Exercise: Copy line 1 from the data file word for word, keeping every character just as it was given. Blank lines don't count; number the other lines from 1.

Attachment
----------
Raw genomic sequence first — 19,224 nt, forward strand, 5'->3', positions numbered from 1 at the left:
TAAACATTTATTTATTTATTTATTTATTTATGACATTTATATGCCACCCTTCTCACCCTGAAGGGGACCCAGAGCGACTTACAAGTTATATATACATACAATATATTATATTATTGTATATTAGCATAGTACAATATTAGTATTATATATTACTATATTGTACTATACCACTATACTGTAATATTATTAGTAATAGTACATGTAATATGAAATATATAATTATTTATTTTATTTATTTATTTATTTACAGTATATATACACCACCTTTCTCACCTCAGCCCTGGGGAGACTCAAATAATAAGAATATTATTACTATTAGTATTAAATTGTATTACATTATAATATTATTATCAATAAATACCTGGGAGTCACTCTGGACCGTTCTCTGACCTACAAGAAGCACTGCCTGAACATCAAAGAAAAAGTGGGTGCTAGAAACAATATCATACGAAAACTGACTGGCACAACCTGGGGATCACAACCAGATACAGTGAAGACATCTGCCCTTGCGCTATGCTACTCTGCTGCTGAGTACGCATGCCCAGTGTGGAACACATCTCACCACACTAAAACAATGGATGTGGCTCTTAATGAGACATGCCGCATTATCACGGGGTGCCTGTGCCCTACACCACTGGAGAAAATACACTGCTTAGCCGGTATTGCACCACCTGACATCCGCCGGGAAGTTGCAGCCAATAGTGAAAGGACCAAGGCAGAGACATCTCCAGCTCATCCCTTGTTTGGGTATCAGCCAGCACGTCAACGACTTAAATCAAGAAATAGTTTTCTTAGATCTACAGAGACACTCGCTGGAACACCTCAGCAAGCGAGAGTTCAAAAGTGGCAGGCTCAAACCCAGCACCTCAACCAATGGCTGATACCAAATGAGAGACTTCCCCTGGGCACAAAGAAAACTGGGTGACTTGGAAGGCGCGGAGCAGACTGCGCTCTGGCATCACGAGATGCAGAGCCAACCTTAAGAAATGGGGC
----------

Raw genomic sequence first — 19,224 nt, forward strand, 5'->3', positions numbered from 1 at the left: